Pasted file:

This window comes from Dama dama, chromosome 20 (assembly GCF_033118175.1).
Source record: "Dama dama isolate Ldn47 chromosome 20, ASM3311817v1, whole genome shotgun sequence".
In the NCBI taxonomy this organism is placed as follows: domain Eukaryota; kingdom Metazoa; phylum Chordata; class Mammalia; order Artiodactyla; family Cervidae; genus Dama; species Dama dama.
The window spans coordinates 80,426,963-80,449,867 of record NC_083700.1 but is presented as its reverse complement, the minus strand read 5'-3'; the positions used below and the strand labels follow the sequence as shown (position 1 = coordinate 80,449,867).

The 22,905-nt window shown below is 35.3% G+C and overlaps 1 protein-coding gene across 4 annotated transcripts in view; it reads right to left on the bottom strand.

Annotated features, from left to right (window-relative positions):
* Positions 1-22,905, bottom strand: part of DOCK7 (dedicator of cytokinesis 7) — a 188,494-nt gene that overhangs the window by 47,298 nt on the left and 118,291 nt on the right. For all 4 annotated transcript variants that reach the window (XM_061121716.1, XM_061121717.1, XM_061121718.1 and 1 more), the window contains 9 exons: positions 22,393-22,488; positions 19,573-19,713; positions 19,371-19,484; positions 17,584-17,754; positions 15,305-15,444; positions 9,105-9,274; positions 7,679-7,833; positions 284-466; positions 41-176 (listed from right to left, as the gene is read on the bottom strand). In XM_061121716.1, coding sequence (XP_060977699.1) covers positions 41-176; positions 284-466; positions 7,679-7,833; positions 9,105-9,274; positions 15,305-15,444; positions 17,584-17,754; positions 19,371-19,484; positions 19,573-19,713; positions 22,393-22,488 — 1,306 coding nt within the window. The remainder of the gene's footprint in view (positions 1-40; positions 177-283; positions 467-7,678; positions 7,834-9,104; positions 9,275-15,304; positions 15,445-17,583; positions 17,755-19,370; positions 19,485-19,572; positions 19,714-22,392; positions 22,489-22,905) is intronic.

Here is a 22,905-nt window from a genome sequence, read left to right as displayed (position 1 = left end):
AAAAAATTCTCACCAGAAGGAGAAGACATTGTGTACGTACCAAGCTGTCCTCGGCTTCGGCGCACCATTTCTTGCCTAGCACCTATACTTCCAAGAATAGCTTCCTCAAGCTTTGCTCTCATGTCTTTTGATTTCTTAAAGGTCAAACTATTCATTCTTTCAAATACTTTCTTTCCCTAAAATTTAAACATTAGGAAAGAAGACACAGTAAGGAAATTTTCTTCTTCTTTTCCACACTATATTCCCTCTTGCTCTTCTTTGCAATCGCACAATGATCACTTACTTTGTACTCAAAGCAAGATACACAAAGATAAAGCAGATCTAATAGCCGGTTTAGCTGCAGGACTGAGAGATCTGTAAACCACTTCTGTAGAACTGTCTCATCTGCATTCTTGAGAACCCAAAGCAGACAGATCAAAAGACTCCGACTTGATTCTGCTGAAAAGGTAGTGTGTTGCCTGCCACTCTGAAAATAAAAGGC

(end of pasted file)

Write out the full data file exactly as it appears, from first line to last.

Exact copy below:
This window comes from Dama dama, chromosome 20 (assembly GCF_033118175.1).
Source record: "Dama dama isolate Ldn47 chromosome 20, ASM3311817v1, whole genome shotgun sequence".
In the NCBI taxonomy this organism is placed as follows: domain Eukaryota; kingdom Metazoa; phylum Chordata; class Mammalia; order Artiodactyla; family Cervidae; genus Dama; species Dama dama.
The window spans coordinates 80,426,963-80,449,867 of record NC_083700.1 but is presented as its reverse complement, the minus strand read 5'-3'; the positions used below and the strand labels follow the sequence as shown (position 1 = coordinate 80,449,867).

The 22,905-nt window shown below is 35.3% G+C and overlaps 1 protein-coding gene across 4 annotated transcripts in view; it reads right to left on the bottom strand.

Annotated features, from left to right (window-relative positions):
* Positions 1-22,905, bottom strand: part of DOCK7 (dedicator of cytokinesis 7) — a 188,494-nt gene that overhangs the window by 47,298 nt on the left and 118,291 nt on the right. For all 4 annotated transcript variants that reach the window (XM_061121716.1, XM_061121717.1, XM_061121718.1 and 1 more), the window contains 9 exons: positions 22,393-22,488; positions 19,573-19,713; positions 19,371-19,484; positions 17,584-17,754; positions 15,305-15,444; positions 9,105-9,274; positions 7,679-7,833; positions 284-466; positions 41-176 (listed from right to left, as the gene is read on the bottom strand). In XM_061121716.1, coding sequence (XP_060977699.1) covers positions 41-176; positions 284-466; positions 7,679-7,833; positions 9,105-9,274; positions 15,305-15,444; positions 17,584-17,754; positions 19,371-19,484; positions 19,573-19,713; positions 22,393-22,488 — 1,306 coding nt within the window. The remainder of the gene's footprint in view (positions 1-40; positions 177-283; positions 467-7,678; positions 7,834-9,104; positions 9,275-15,304; positions 15,445-17,583; positions 17,755-19,370; positions 19,485-19,572; positions 19,714-22,392; positions 22,489-22,905) is intronic.

Here is a 22,905-nt window from a genome sequence, read left to right as displayed (position 1 = left end):
AAAAAATTCTCACCAGAAGGAGAAGACATTGTGTACGTACCAAGCTGTCCTCGGCTTCGGCGCACCATTTCTTGCCTAGCACCTATACTTCCAAGAATAGCTTCCTCAAGCTTTGCTCTCATGTCTTTTGATTTCTTAAAGGTCAAACTATTCATTCTTTCAAATACTTTCTTTCCCTAAAATTTAAACATTAGGAAAGAAGACACAGTAAGGAAATTTTCTTCTTCTTTTCCACACTATATTCCCTCTTGCTCTTCTTTGCAATCGCACAATGATCACTTACTTTGTACTCAAAGCAAGATACACAAAGATAAAGCAGATCTAATAGCCGGTTTAGCTGCAGGACTGAGAGATCTGTAAACCACTTCTGTAGAACTGTCTCATCTGCATTCTTGAGAACCCAAAGCAGACAGATCAAAAGACTCCGACTTGATTCTGCTGAAAAGGTAGTGTGTTGCCTGCCACTCTGAAAATAAAAGGC